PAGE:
In the Presence of Ancestors: Musqueam
Artist Talk with Debra Sparrow (θəliχʷəlʷət) this Thursday, June 17, at 7pm
In the Presence of Ancestors: Musqueam is in partnership with the Port Moody Ecological Society, curated bye Tasha Faye Evans.
**Once you have registered, you will receive a Zoom link**
Debra Sparrow, θəliχʷəlʷət (Thelliawhatlwit), was born and raised on the Musqueam Indian Reserve. She is self-taught in Salish design, weaving and jewellery-making. An acclaimed weaver, Debra has been deeply involved with the revival of the Musqueam weaving tradition for more than 30 years. Her artwork is exhibited nationally and internationally, including at the Museum of Anthropology at UBC, Vancouver International Airport, the Royal BC Museum, the Canadian Museum of History, the Burke Museum in Seattle, and the Smithsonian. In 2008, Debra received the BC Creative Achievement Award for First Nations Art. In 2010, she designed the logo for the Canadian Men’s Hockey Team for the 2010 Olympic and Paralympic Winter Games, held in Vancouver.
In 2018, Debra was instrumental in creating the “Blanketing the City” mural series—a part of the Vancouver Mural Festival. For it, she created three giant murals that showcase Musqueam weaving patterns and acknowledge the visual culture of the people whose unceded territory viewers are on. Debra continues to create from her home in Musqueam. She is also a teacher, having taught Salish weaving to hundreds of people of all ages, and she continues to educate others about the history and culture, beauty and integrity of her peoples through her artwork, activism, and speaking engagements.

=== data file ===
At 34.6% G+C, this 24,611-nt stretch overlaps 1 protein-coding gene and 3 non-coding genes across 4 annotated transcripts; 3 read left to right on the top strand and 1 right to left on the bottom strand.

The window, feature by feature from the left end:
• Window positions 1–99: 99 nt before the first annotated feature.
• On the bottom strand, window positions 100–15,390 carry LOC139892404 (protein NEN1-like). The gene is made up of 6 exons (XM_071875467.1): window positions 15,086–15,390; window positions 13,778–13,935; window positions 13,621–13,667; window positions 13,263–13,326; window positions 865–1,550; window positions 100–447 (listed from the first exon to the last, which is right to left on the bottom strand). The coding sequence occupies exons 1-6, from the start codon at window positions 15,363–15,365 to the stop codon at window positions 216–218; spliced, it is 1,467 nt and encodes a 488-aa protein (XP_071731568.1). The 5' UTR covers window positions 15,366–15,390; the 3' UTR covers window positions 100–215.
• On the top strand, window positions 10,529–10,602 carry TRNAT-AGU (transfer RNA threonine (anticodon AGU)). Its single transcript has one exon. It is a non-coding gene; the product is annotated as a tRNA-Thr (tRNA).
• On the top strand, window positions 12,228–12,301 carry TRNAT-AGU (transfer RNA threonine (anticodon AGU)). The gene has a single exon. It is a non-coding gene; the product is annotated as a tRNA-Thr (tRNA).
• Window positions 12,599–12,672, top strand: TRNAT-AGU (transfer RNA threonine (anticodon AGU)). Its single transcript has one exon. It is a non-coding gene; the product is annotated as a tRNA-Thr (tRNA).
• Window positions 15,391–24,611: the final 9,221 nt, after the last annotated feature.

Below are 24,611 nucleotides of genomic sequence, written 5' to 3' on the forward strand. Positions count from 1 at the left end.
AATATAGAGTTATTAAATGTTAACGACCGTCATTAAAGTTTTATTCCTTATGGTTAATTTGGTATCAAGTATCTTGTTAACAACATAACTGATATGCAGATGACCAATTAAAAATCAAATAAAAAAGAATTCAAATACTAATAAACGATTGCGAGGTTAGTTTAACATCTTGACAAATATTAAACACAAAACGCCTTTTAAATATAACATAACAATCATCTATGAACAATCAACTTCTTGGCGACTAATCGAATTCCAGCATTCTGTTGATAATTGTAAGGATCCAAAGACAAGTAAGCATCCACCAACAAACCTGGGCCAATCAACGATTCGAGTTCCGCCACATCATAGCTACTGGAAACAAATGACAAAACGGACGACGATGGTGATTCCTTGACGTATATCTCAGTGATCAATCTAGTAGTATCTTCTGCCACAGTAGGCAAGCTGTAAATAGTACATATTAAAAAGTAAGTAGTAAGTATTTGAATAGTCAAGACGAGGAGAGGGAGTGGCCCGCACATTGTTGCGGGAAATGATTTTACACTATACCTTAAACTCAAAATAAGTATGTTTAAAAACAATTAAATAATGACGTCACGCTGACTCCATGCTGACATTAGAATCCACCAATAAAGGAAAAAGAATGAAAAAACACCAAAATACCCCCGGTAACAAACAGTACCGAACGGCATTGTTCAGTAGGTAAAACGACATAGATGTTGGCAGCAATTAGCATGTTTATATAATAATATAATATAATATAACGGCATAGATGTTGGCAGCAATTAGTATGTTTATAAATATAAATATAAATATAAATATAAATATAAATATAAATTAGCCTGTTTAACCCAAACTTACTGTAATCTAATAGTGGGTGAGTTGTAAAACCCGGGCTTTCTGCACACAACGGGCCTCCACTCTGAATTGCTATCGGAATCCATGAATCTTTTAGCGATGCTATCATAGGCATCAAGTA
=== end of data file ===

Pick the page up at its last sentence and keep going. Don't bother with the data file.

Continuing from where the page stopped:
Thu Jun 17: Artist Talk with Debra Sparrow (θəliχʷəlʷət) from 7pm via Zoom.
Sun Jun 13: Weaving Workshop with Debra Sparrow
Mon Jun 21: National Indigenous Peoples Day – Honouring Musqueam from 1 – 4pm at the Noons Creek Hatchery
These lands and waters, currently known as Port Moody, have been cared for by a long legacy of ancestors since time immemorial. These ancestors include the people of Xʷməθkʷəy̓əm, Sḵwx̱wú7mesh, Səlilwətaɬ, kʷikʷəƛ̓əm, and the S’ólh Téméxw. While each of these Nations are unique with their own songs, histories, and languages, they all share in a sacred responsibility to care for the future of these lands and waters. In partnership with the Port Moody Ecological Society, Coast Salish artist Tasha Faye Evans is curating a commission of house posts to be carved by artists from five of these Nations. This collection of house posts will be raised along Port Moody’s iconic Shoreline trail and be called, “In the Presence of Ancestors”. Each house post will raised to watch over these lands and waters and be life-long reminders to current residents of our shared and sacred responsibility to join the legacy of ancestors caring for the future of all of our relations.
As each house post is carved, the artist will be in residence at the Noons Creek hatchery and will be supported by a program of Knowledge Keepers and artists to highlight each Nation and their history in these lands.
This Spring, we are focusing on Musqueam. Beginning in April, carver Chrystal Sparrow will be artist in residence. Her house post and creative process will be supported by a program of vibrant artists and Knowledge Keepers sharing Musqueam history, culture and visions for the future.
In the fall, we look forward to hosting Xwalacktun OBC from Squamish Nation. There will be a program of Squamish artists and Knowledge Keepers throughout the fall and next spring.
In 2019, Brandon Gabriel carved the “Spirit of Kwikwetlem” in collaboration with Kwiwkwetlem Elders and youth. Currently, Tsleil Waututh artist Zachary George is carving “Grandmother’s Prayer”.
All house posts will be raised in ceremony by June 21, 2023.
Acknowledging that we are on the unceded, occupied, ancestral and traditional lands of the Səl̓ílwətaʔ/Selilwitulh (Tsleil-Waututh), Kʷikʷəƛ̓əm (Kwikwetlem), xʷməθkwəy̓əm (Musqueam), Skwxwú7mesh (Squamish), and Stó:lō Nations